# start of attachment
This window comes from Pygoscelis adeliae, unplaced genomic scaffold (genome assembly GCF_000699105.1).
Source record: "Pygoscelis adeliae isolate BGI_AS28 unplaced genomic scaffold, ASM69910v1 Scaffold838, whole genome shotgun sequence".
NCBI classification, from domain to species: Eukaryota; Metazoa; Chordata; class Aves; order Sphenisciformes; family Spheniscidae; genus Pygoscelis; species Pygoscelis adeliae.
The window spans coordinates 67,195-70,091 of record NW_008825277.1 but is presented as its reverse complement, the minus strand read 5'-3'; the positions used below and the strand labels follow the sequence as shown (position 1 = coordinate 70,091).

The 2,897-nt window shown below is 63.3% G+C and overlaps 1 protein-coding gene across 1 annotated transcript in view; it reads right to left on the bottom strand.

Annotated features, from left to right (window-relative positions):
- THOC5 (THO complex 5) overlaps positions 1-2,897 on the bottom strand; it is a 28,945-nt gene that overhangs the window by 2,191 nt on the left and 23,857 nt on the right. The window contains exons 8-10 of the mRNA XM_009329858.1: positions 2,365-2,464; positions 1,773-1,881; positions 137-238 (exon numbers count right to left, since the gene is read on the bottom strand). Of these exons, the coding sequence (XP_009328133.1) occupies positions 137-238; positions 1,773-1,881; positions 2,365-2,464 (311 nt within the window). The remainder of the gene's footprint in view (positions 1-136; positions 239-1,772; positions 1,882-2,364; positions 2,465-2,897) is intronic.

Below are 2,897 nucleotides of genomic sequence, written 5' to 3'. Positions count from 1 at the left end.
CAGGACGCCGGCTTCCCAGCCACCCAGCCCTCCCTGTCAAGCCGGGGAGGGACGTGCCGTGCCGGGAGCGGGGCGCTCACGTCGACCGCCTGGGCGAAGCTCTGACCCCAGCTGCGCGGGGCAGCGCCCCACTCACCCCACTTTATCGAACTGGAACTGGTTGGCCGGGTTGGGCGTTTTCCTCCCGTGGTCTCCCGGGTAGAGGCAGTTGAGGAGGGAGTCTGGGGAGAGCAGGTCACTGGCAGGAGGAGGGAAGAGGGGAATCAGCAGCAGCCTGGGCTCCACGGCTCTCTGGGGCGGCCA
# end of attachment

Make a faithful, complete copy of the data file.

This window comes from Pygoscelis adeliae, unplaced genomic scaffold (genome assembly GCF_000699105.1).
Source record: "Pygoscelis adeliae isolate BGI_AS28 unplaced genomic scaffold, ASM69910v1 Scaffold838, whole genome shotgun sequence".
NCBI classification, from domain to species: Eukaryota; Metazoa; Chordata; class Aves; order Sphenisciformes; family Spheniscidae; genus Pygoscelis; species Pygoscelis adeliae.
The window spans coordinates 67,195-70,091 of record NW_008825277.1 but is presented as its reverse complement, the minus strand read 5'-3'; the positions used below and the strand labels follow the sequence as shown (position 1 = coordinate 70,091).

The 2,897-nt window shown below is 63.3% G+C and overlaps 1 protein-coding gene across 1 annotated transcript in view; it reads right to left on the bottom strand.

Annotated features, from left to right (window-relative positions):
- THOC5 (THO complex 5) overlaps positions 1-2,897 on the bottom strand; it is a 28,945-nt gene that overhangs the window by 2,191 nt on the left and 23,857 nt on the right. The window contains exons 8-10 of the mRNA XM_009329858.1: positions 2,365-2,464; positions 1,773-1,881; positions 137-238 (exon numbers count right to left, since the gene is read on the bottom strand). Of these exons, the coding sequence (XP_009328133.1) occupies positions 137-238; positions 1,773-1,881; positions 2,365-2,464 (311 nt within the window). The remainder of the gene's footprint in view (positions 1-136; positions 239-1,772; positions 1,882-2,364; positions 2,465-2,897) is intronic.

Below are 2,897 nucleotides of genomic sequence, written 5' to 3'. Positions count from 1 at the left end.
CAGGACGCCGGCTTCCCAGCCACCCAGCCCTCCCTGTCAAGCCGGGGAGGGACGTGCCGTGCCGGGAGCGGGGCGCTCACGTCGACCGCCTGGGCGAAGCTCTGACCCCAGCTGCGCGGGGCAGCGCCCCACTCACCCCACTTTATCGAACTGGAACTGGTTGGCCGGGTTGGGCGTTTTCCTCCCGTGGTCTCCCGGGTAGAGGCAGTTGAGGAGGGAGTCTGGGGAGAGCAGGTCACTGGCAGGAGGAGGGAAGAGGGGAATCAGCAGCAGCCTGGGCTCCACGGCTCTCTGGGGCGGCCA